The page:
Kelly and I will be leading a green cleaning for your home class at St. John’s Episcopal Cathedral on May 19th, after the 11 o’clock service (roughly 12:15 p.m. give or take a few minutes). All are welcome and the class will be held in the historic Lady Chapel, a room entirely covered in gold mosaic tile. Come for the tile alone which we promise not to make you clean!  We’ll talk about non-toxic cleaning products that really work and bust some Internet myths along the way. More than just a white vinegar soliloquy we’re throwing in some church coffee for free. St. John’s is located at 514 W. Adams Blvd in Los Angeles near the corner of Adams and Figueroa.

A Not So Close Shave

Image from Der Golem.

I made the mistake of looking at Instagram for the first time in a year and was completely traumatized by the juxtaposition of beautiful meals and glamorous vacation destinations alongside posts by friend’s exes and children in hospital rooms. What bothers me most about social media is the pressure to curate an idealized, alternate self. These alternate selves remind me of the Jewish legend of the Golem, a kind of medieval robot made of mud and conjured into consciousness. Initially protective the Golem, in some versions of the story, ends up going on a murder spree. I’m worried that our online, alternate selves are forming a kind of Golem army. We can thank our Silicon Valley overlords for making an old legend a painful force-multiplied reality.

And yet, every time I look at social media it causes me to ask how am I also complicit in the curation of an idealized alternate self via this blog and our books? How many times have I presented some neatly tied up homemaking/gardening tip when the actual results were more ambiguous? Or, to go deeper with this, how often have I presented a “failure” as a kind of false modesty?

At the risk of doing the latter, and via a long winded media theory laden introduction, permit me update my ongoing struggle with shaving. Most folks don’t know that, long before the advent of social media deep in the bowels of the Advanced Research Projects Agency, our government developed the internet precisely for the purpose of creating divisive shaving forums. The thought was that arguments over the merits of modern safety razors vs. the manly art of shaving and sharpening a straight edge razor would so confuse our communist adversaries that they would throw down their AK-47s and embrace the joys of Pumpkin Spice Frappuccinos® and Logan Paul videos.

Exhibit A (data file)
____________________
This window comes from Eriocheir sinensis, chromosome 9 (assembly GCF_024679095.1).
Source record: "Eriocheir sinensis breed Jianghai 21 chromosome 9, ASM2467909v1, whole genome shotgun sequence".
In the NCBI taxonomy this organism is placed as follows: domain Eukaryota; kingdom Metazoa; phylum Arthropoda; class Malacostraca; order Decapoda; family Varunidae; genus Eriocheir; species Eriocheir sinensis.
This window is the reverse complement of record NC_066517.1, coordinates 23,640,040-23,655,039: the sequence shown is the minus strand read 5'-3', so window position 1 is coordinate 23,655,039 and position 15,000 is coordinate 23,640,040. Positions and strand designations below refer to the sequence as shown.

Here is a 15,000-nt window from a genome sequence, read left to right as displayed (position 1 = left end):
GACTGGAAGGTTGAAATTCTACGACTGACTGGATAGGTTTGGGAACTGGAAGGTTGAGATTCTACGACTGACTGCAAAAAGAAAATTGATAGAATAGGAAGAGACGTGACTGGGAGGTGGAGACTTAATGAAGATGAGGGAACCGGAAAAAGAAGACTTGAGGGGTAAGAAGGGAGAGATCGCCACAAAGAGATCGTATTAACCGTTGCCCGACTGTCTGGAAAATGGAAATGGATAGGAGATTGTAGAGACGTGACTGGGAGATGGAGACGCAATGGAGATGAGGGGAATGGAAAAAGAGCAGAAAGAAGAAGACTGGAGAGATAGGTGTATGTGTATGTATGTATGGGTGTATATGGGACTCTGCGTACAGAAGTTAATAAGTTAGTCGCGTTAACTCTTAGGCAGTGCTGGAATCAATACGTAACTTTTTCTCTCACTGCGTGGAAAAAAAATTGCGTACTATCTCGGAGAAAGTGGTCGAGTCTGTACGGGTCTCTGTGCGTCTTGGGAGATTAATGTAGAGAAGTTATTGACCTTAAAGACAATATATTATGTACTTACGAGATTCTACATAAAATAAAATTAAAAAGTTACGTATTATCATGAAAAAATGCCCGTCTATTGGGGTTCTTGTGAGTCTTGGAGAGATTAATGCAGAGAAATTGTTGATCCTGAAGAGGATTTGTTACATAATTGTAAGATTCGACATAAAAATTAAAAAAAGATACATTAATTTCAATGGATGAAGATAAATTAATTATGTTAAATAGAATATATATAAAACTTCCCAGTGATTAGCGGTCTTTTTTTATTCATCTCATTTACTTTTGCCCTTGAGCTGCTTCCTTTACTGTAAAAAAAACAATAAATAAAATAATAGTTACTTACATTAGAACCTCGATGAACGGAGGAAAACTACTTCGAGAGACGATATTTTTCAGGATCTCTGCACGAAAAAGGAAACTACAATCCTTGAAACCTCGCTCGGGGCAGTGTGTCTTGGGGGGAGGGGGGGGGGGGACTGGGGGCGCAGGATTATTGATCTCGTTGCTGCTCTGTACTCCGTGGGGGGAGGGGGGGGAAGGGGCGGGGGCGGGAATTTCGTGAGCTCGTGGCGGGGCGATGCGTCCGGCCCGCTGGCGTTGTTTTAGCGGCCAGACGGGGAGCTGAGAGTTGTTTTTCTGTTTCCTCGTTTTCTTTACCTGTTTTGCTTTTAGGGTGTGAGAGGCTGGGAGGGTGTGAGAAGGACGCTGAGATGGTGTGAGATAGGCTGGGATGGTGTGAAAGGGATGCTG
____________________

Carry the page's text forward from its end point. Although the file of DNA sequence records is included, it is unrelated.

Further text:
For years, not wanting to blow money on modern plastic razors, I’ve instead used an old-fashioned safety razor like the one above that has just one metal blade that lasts maybe two weeks at the most (you can flip it over and use the other side of the blade for another two weeks). To use it properly, you need to shave three times, down, sideways and up, lathering between each shave direction. It works great if you aren’t lazy and care about your appearance. The trouble is that I’m lazy and don’t care about my appearance.

The trouble is that when I wear my favorite stained and sawdust caked hoodie, I look like that police sketch of the unabomber. Looking disheveled can be charming when you’re younger but once you hit fifty it’s just creepy. In order to, at least temporarily, reverse this sartorial slide, I recently had a proper haircut rather than have a friend buzz my head. My hair-cutting professional took a look at my patchy facial stubble and pointed to his own face noting that both of us don’t have much in the way of beard hair even if we wanted to grow one out. He recommended something I’ve never heard about, shaving with an Andis Outliner II, a kind of electric trimmer used for close cutting. Men of African descent often use trimmers like this for dry shaving as a way of avoiding ingrown hairs.

Does an Andis Outliner II give you a really close shave? No. Would it work for those with prodigious facial hair? No. Would it be good enough if you worked at a corporate law firm or are in the military? Probably not. Can women shove their legs with it? Yes, but it leaves stubble. Does it work well enough for an aging Gen Xer who spends most of his time doing manual labor alone? Yes. It’s certainly better than looking like an escapee from a Victorian mental hospital.

A Manual of Needlework and Cutting Out

Please enjoy this manual of the lost art of hand sewing by Agnes Walker published in 1907 and recommended by YouTube sewing sensation Bernadette Banner. What makes the book useful is that, unlike a lot of sewing resources, there’s not a lot of assumed knowledge. The book also shows the high level of craftsmanship expected of young children before the great crappening of the mid-20th century.